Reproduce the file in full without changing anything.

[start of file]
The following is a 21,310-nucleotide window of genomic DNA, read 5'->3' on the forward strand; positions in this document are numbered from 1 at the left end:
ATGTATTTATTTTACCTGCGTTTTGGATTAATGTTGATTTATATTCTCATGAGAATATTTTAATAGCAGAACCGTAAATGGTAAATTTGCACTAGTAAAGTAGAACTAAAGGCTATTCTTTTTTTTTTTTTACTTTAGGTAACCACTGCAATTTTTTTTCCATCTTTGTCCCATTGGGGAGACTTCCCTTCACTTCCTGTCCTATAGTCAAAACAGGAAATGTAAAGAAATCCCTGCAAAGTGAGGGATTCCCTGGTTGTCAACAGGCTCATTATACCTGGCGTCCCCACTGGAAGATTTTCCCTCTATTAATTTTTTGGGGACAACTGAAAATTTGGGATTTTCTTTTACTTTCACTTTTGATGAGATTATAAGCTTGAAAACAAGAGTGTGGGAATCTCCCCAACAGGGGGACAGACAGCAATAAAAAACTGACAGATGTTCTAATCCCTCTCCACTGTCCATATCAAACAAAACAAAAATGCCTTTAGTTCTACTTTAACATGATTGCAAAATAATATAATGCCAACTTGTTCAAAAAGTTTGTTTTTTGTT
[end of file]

The following is a 21,310-nucleotide window of genomic DNA, read 5'->3' on the forward strand; positions in this document are numbered from 1 at the left end:
ATGTATTTATTTTACCTGCGTTTTGGATTAATGTTGATTTATATTCTCATGAGAATATTTTAATAGCAGAACCGTAAATGGTAAATTTGCACTAGTAAAGTAGAACTAAAGGCTATTCTTTTTTTTTTTTTACTTTAGGTAACCACTGCAATTTTTTTTCCATCTTTGTCCCATTGGGGAGACTTCCCTTCACTTCCTGTCCTATAGTCAAAACAGGAAATGTAAAGAAATCCCTGCAAAGTGAGGGATTCCCTGGTTGTCAACAGGCTCATTATACCTGGCGTCCCCACTGGAAGATTTTCCCTCTATTAATTTTTTGGGGACAACTGAAAATTTGGGATTTTCTTTTACTTTCACTTTTGATGAGATTATAAGCTTGAAAACAAGAGTGTGGGAATCTCCCCAACAGGGGGACAGACAGCAATAAAAAACTGACAGATGTTCTAATCCCTCTCCACTGTCCATATCAAACAAAACAAAAATGCCTTTAGTTCTACTTTAACATGATTGCAAAATAATATAATGCCAACTTGTTCAAAAAGTTTGTTTTTTGTT